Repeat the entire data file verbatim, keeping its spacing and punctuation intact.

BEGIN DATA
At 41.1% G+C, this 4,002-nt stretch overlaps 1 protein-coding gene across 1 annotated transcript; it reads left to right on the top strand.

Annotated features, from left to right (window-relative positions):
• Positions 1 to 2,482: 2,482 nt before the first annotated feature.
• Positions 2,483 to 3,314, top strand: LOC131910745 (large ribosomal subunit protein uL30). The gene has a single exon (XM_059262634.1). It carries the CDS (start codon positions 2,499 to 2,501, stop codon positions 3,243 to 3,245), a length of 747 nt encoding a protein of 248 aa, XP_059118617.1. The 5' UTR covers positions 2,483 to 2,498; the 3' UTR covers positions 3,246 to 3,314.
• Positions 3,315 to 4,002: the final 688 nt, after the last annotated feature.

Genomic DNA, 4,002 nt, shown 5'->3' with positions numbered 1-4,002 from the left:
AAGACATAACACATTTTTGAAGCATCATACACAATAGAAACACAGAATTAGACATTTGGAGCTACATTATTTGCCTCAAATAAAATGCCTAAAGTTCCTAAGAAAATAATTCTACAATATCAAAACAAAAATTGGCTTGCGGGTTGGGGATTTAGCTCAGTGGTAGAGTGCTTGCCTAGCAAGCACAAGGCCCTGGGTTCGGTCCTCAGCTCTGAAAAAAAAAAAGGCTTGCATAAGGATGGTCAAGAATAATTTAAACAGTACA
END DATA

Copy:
At 41.1% G+C, this 4,002-nt stretch overlaps 1 protein-coding gene across 1 annotated transcript; it reads left to right on the top strand.

Annotated features, from left to right (window-relative positions):
• Positions 1 to 2,482: 2,482 nt before the first annotated feature.
• Positions 2,483 to 3,314, top strand: LOC131910745 (large ribosomal subunit protein uL30). The gene has a single exon (XM_059262634.1). It carries the CDS (start codon positions 2,499 to 2,501, stop codon positions 3,243 to 3,245), a length of 747 nt encoding a protein of 248 aa, XP_059118617.1. The 5' UTR covers positions 2,483 to 2,498; the 3' UTR covers positions 3,246 to 3,314.
• Positions 3,315 to 4,002: the final 688 nt, after the last annotated feature.

Genomic DNA, 4,002 nt, shown 5'->3' with positions numbered 1-4,002 from the left:
AAGACATAACACATTTTTGAAGCATCATACACAATAGAAACACAGAATTAGACATTTGGAGCTACATTATTTGCCTCAAATAAAATGCCTAAAGTTCCTAAGAAAATAATTCTACAATATCAAAACAAAAATTGGCTTGCGGGTTGGGGATTTAGCTCAGTGGTAGAGTGCTTGCCTAGCAAGCACAAGGCCCTGGGTTCGGTCCTCAGCTCTGAAAAAAAAAAAGGCTTGCATAAGGATGGTCAAGAATAATTTAAACAGTACA